STORY BY HEIDI POOL | PHOTOGRAPHY BY TRAVIS ROWAN
From this elevated section of Lower Honoapi‘ilani Road in Kahana, no homes are visible — only treetops, greenery and the sapphire sea. But turn makai (toward the ocean), take the meandering driveway down the hillside, and you’ll arrive at a two-story structure with a guest house and an office on top and a garage below. A set of stairs off the driveway descends to the main house, a 1,400-square-foot, oceanfront building surrounded by verdant gardens.
The home was caught in a 1960s time warp when contractor Todd Boyd and his wife, designer Sarah Schmidt, purchased the property in 2020. The original owners, a prominent windsurfing family, had lived in it for more than 50 years. The color palette was steeped in era-specific brown, which, when combined with dusky terracotta tile floors, dark-stained cabinetry, wood-plank ceilings and curly-koa paneling, made the dwelling dark and dated.
The home reminded Boyd of the classic Joseph Eichler designs that were prevalent in Southern California, where he grew up. Characterized by
post-and-beam construction and seamless indoor-outdoor living spaces, Eichler’s designs played a prominent role in the midcentury modern architectural movement.
The home’s original front door was solid and heavy, so to give the entrance more space and let in more natural light, the couple installed one of clear glass. Now, guests get a glimpse of the sweeping ocean view before they even step inside. When they do, they enter the main living space, with a seating area to the left, and the kitchen and dining area to the right. Beyond, in classic Eichler style, a foldaway glass wall opens to an outdoor living space with a dining table, barbecue and plenty of plush seating perfectly situated for admiring sunsets over Keonenui Bay.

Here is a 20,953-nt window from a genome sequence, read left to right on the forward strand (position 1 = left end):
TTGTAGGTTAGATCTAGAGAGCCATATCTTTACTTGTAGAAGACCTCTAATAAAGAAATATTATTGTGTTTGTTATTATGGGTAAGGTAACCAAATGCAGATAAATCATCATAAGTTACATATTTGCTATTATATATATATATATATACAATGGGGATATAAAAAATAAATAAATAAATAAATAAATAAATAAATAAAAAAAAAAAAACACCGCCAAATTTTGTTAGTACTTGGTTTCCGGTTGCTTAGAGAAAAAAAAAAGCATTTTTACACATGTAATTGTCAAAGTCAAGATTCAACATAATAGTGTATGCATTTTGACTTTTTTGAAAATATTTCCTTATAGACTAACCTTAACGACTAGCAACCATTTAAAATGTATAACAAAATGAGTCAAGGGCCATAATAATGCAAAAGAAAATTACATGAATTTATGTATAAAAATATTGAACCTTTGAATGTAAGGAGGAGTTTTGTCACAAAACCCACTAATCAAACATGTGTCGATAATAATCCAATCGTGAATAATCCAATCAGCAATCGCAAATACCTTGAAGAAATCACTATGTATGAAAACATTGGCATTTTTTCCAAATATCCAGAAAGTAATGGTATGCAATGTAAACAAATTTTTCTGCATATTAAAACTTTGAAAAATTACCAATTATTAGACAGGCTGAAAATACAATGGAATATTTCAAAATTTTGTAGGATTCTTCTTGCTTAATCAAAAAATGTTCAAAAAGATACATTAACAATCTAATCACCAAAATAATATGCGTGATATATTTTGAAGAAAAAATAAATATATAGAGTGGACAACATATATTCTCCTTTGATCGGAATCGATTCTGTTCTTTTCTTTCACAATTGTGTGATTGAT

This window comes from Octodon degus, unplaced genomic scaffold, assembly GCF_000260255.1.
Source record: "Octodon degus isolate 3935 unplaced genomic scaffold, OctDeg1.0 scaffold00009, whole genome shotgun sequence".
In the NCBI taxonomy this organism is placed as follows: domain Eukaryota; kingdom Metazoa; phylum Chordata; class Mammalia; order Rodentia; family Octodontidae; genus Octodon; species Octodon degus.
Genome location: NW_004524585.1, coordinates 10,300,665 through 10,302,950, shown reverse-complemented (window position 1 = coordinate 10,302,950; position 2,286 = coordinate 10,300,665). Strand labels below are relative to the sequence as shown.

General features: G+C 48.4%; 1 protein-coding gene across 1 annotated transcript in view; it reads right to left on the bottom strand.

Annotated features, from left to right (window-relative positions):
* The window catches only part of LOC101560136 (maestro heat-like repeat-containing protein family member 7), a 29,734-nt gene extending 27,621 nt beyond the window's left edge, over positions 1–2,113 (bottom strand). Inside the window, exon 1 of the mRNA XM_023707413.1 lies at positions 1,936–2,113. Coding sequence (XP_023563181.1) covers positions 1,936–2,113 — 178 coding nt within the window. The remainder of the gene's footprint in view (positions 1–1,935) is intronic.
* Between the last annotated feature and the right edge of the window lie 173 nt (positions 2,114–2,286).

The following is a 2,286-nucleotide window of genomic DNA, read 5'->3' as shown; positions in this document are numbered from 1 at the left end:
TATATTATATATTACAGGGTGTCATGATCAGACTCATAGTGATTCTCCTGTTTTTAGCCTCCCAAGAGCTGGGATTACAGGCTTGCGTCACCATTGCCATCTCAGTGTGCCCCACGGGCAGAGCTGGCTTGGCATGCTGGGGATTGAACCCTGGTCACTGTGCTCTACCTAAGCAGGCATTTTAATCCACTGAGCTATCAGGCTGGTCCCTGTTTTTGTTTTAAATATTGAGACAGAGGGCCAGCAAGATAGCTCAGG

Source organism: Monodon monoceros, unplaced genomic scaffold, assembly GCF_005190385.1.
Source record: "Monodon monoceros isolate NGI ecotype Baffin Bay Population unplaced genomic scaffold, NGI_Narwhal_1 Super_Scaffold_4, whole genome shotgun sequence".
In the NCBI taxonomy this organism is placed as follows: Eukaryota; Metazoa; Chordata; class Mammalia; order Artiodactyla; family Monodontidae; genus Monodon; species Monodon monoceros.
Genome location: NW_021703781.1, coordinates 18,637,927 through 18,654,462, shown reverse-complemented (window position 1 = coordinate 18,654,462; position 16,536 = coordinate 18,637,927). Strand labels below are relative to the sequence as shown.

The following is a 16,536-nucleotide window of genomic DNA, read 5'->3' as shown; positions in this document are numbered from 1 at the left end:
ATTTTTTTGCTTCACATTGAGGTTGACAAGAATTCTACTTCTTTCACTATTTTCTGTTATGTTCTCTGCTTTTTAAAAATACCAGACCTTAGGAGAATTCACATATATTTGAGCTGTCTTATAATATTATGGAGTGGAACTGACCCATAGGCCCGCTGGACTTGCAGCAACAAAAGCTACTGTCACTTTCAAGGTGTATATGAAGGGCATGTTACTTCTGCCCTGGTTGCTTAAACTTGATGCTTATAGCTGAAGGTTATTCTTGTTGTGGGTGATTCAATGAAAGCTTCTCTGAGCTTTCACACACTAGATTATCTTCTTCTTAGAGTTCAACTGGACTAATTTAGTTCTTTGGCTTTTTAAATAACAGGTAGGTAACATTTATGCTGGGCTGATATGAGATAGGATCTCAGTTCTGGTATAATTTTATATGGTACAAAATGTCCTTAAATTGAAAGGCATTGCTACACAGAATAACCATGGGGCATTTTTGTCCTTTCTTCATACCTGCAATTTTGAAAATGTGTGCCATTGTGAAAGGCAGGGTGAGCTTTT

A tall partition once divided the kitchen and dining spaces; now, a sleek, low-profile island streamlines the space. Kitchen upgrades include an induction oven and cooktop; an eye-catching geometric backsplash; and white flat-front cabinetry instead of old, dark cabinets.
Schmidt selected furniture and decor with clean lines in neutral shades of white and gray, and here and there, a pop of ocean blue. The upholstered tub chairs, round pedestal dining table and earthy tones all support the midcentury aesthetic. “I wanted the furnishings to enhance, not detract from, the home’s overall style,” she says. “I’d never designed a midcentury modern [interior] before, so I had to do a lot of studying in order to get it right.”
Schmidt also advocated to keep the curly koa paneling. “You can’t find paneling like this anymore,” she says. “It has to do with the grain. It’s called ‘bookmatched,’ where the adjoining surfaces mirror each other, giving the impression of an open book.”
So Boyd and his crew repurposed the paneling, hanging it on accent walls throughout the home, and accentuating its elegance by painting the remaining walls in a crisp white. Schmidt also sourced interior koa doors from Endangered Pieces in Kahului — a treasure trove of used building materials, furniture and home decor — to further highlight the paneling.
“Jalousies are a common feature of midcentury modern design,” Schmidt says of the windows found throughout the home. The couple replaced the decaying redwood slats with clear glass, which, Boyd adds, “allow for [superb] ventilation, and give the home that [nostalgic] ‘old Hawai‘i’ feel.”
In both bathrooms, the original 1960s azure tile remains, echoing the hue of the nearby Pacific waters. “Tiles like these are impossible to find [nowadays],” Schmidt says. (Coincidentally, when they brought in Sean Mitnick, the owner of Isle Tile, to replace the terracotta floors with new white-and-gray porcelain, Mitnick told the couple that he himself set those very tiles decades ago when he was just an apprentice!)
The choice to keep the tiles was inspired: they complement the relocated koa panels perfectly and create a frame around the
large picture windows with views of the lava-rock wall and gardens beyond. Guilian Buhl, owner of Blooming Gardens, installed colorful foliage in what was previously a singularly green landscape. Bromeliads, red ti plants, heliconia and other tropicals enliven the grounds.
“It’s not often you come across a property with so much soul,” concludes Boyd. “The original owners went out of their way to create something special, and we worked hard to achieve a balance between retaining its original charm [and ushering] it into the modern age.
Endangered Pieces, 170 Lau‘o
Loop, Kahului | 808.870.1112 |
IG @endangered.pieces |
Pacific Source, 515 E. Uahi Way, Wailuku |
808.986.0380 | pacsource.com |
IG @pacificsourcemaui | FB @pacsource
General Contractor/Interior Design
Boyd Construction, 22 Ohaoha Pl.,
Makawao | Todd Boyd, 808.283.8722 |
Sarah Schmidt, 917.279.6262 |
boydmaui.com | IG @toddboydhomes
Blooming Gardens, 4675 Hāna Hwy.,
Ha‘ikū | 808.250.1617 |
Light Switches + Outlets
Buster + Punch | busterandpunch.com/us |
Isle Tile, 203 Ini‘iniki St., Wailuku |
subscribe today to read this issue in print and receive more stories like this